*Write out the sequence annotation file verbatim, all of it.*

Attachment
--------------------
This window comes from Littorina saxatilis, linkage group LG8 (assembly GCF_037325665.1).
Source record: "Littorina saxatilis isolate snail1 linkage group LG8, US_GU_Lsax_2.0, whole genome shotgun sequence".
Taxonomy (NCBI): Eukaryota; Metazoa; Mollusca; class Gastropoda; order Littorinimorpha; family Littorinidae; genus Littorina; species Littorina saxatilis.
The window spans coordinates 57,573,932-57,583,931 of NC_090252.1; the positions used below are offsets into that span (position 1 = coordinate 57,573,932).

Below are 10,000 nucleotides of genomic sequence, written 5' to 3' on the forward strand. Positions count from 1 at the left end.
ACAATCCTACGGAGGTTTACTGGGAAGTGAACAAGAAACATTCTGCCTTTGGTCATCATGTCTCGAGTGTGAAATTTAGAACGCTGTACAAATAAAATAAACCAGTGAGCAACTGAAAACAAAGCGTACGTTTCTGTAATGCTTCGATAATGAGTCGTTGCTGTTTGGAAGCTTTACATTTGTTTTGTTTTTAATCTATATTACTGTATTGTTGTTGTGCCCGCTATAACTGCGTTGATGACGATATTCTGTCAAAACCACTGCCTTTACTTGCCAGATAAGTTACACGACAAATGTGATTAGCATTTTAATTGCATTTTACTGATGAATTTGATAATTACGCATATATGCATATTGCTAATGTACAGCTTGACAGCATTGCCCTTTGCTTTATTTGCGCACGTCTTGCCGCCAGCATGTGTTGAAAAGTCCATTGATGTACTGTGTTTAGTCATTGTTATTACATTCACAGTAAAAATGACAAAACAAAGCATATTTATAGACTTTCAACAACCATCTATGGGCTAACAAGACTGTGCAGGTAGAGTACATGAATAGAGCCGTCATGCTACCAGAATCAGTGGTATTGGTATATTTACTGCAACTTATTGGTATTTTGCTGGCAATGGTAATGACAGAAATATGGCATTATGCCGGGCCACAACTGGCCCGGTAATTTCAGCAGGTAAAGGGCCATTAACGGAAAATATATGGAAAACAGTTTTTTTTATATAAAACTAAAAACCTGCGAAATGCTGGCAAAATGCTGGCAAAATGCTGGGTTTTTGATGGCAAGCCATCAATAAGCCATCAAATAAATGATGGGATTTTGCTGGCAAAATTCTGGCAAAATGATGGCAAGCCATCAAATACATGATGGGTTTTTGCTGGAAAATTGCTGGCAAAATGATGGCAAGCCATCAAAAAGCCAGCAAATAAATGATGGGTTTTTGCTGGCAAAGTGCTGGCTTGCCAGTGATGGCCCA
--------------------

This window comes from Littorina saxatilis, linkage group LG8 (assembly GCF_037325665.1).
Source record: "Littorina saxatilis isolate snail1 linkage group LG8, US_GU_Lsax_2.0, whole genome shotgun sequence".
Taxonomy (NCBI): Eukaryota; Metazoa; Mollusca; class Gastropoda; order Littorinimorpha; family Littorinidae; genus Littorina; species Littorina saxatilis.
The window spans coordinates 57,573,932-57,583,931 of NC_090252.1; the positions used below are offsets into that span (position 1 = coordinate 57,573,932).

Below are 10,000 nucleotides of genomic sequence, written 5' to 3' on the forward strand. Positions count from 1 at the left end.
ACAATCCTACGGAGGTTTACTGGGAAGTGAACAAGAAACATTCTGCCTTTGGTCATCATGTCTCGAGTGTGAAATTTAGAACGCTGTACAAATAAAATAAACCAGTGAGCAACTGAAAACAAAGCGTACGTTTCTGTAATGCTTCGATAATGAGTCGTTGCTGTTTGGAAGCTTTACATTTGTTTTGTTTTTAATCTATATTACTGTATTGTTGTTGTGCCCGCTATAACTGCGTTGATGACGATATTCTGTCAAAACCACTGCCTTTACTTGCCAGATAAGTTACACGACAAATGTGATTAGCATTTTAATTGCATTTTACTGATGAATTTGATAATTACGCATATATGCATATTGCTAATGTACAGCTTGACAGCATTGCCCTTTGCTTTATTTGCGCACGTCTTGCCGCCAGCATGTGTTGAAAAGTCCATTGATGTACTGTGTTTAGTCATTGTTATTACATTCACAGTAAAAATGACAAAACAAAGCATATTTATAGACTTTCAACAACCATCTATGGGCTAACAAGACTGTGCAGGTAGAGTACATGAATAGAGCCGTCATGCTACCAGAATCAGTGGTATTGGTATATTTACTGCAACTTATTGGTATTTTGCTGGCAATGGTAATGACAGAAATATGGCATTATGCCGGGCCACAACTGGCCCGGTAATTTCAGCAGGTAAAGGGCCATTAACGGAAAATATATGGAAAACAGTTTTTTTTATATAAAACTAAAAACCTGCGAAATGCTGGCAAAATGCTGGCAAAATGCTGGGTTTTTGATGGCAAGCCATCAATAAGCCATCAAATAAATGATGGGATTTTGCTGGCAAAATTCTGGCAAAATGATGGCAAGCCATCAAATACATGATGGGTTTTTGCTGGAAAATTGCTGGCAAAATGATGGCAAGCCATCAAAAAGCCAGCAAATAAATGATGGGTTTTTGCTGGCAAAGTGCTGGCTTGCCAGTGATGGCCCA